Doli Capax Law and Legal Definition

Doli Capax is a Latin term that means, capable of committing a crime or tort. Doli capax refers to the mental capacity of a person that helps him/her from distinguishing right from wrong. It is also known as capax doli.

Generally, children above 10 years old are considered as doli capax and they are treated as adults where they can differentiate between right and wrong. However, they will be tried in special courts like juvenile courts for any crime committed by them.

The following is an example of a case law defining doli capax:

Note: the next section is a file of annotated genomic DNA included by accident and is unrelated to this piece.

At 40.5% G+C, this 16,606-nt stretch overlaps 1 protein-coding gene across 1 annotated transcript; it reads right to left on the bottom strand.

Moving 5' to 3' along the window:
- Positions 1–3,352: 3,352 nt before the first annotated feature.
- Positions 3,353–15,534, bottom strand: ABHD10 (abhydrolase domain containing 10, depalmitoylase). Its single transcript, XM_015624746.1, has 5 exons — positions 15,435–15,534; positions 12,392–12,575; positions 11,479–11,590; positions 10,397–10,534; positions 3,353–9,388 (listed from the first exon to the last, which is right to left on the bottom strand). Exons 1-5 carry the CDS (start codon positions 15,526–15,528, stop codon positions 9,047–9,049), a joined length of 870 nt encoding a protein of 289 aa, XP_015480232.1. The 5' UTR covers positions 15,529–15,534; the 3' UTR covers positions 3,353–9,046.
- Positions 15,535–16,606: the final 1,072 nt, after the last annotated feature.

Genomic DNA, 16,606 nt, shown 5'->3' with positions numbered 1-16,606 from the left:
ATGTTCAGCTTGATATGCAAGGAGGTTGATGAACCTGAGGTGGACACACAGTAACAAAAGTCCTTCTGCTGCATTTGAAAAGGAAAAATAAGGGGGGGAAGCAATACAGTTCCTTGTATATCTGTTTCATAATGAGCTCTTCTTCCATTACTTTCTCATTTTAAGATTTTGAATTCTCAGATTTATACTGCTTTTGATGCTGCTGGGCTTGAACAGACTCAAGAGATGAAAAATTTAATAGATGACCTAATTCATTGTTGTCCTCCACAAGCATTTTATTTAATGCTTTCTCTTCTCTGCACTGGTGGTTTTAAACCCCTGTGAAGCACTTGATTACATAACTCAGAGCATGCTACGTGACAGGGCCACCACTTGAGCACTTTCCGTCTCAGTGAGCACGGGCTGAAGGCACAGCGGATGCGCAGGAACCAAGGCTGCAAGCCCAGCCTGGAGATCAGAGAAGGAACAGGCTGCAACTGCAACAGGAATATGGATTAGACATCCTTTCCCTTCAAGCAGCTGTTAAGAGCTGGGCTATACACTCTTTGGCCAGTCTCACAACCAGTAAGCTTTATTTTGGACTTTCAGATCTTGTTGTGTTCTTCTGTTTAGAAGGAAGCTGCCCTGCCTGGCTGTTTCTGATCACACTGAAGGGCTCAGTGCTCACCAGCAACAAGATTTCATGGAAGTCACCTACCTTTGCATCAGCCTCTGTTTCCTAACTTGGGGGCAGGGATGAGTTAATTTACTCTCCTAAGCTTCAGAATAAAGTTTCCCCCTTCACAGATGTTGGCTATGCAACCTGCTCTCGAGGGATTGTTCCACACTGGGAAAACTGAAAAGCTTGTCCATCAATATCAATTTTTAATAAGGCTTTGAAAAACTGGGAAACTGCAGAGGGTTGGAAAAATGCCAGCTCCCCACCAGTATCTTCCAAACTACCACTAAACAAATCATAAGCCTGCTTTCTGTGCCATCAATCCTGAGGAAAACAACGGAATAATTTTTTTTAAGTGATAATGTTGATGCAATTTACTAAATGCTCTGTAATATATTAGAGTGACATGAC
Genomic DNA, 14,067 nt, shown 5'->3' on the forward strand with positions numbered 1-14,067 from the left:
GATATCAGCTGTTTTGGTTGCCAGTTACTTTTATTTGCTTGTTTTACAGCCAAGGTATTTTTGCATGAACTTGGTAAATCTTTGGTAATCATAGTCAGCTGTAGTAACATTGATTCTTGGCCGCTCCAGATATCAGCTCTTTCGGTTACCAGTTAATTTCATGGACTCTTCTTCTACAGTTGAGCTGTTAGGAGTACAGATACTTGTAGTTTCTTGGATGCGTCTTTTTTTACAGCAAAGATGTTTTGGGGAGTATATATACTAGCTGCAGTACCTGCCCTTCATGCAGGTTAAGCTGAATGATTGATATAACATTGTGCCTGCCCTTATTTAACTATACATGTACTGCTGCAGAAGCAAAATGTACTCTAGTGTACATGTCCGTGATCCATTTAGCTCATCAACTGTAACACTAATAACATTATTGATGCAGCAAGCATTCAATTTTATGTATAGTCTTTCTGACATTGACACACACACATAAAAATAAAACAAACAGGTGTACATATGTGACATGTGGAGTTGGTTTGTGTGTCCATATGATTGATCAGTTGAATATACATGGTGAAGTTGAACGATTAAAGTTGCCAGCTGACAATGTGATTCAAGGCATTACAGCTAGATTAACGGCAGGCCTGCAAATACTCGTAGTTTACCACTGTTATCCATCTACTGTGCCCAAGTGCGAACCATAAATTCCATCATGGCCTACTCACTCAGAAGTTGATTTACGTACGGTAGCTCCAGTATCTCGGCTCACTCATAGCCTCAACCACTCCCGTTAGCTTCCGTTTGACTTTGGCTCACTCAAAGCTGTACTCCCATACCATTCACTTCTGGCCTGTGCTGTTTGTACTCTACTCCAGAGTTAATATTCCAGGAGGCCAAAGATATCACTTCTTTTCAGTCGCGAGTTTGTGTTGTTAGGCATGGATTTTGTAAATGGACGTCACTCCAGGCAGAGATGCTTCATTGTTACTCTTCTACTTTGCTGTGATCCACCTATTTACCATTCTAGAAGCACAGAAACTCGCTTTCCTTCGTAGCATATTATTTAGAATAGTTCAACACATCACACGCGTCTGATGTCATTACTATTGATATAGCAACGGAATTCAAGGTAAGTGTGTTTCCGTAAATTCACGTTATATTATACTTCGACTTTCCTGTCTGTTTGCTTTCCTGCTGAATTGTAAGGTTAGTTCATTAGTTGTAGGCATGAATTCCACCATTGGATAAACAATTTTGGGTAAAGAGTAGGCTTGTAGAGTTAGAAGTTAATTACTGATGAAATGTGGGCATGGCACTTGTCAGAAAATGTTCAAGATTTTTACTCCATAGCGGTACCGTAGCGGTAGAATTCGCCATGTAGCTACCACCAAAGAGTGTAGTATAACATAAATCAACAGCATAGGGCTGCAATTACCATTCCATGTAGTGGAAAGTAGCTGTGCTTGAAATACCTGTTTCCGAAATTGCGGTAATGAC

The term "doli capax" means capable of committing a crime or tort or a person old enough to determine right from wrong. As enunciated by the early English common law, in criminal cases, an infant of the age of 14 years may be capitally punished for any capital offence but under the age of 7 he cannot. The period between 7 and 14 is subject to much uncertainty. For the infant shall, generally speaking, be judged prima facie innocent; yet if s/he was doli capax, and could discern between good and evil at the time of the offence committed, s/he may be convicted and undergo judgment and execution of death, though s/he has not attained to years of puberty or discretion. [Commonwealth v. Ogden O., 448 Mass. 798, 803 (Mass. 2007)]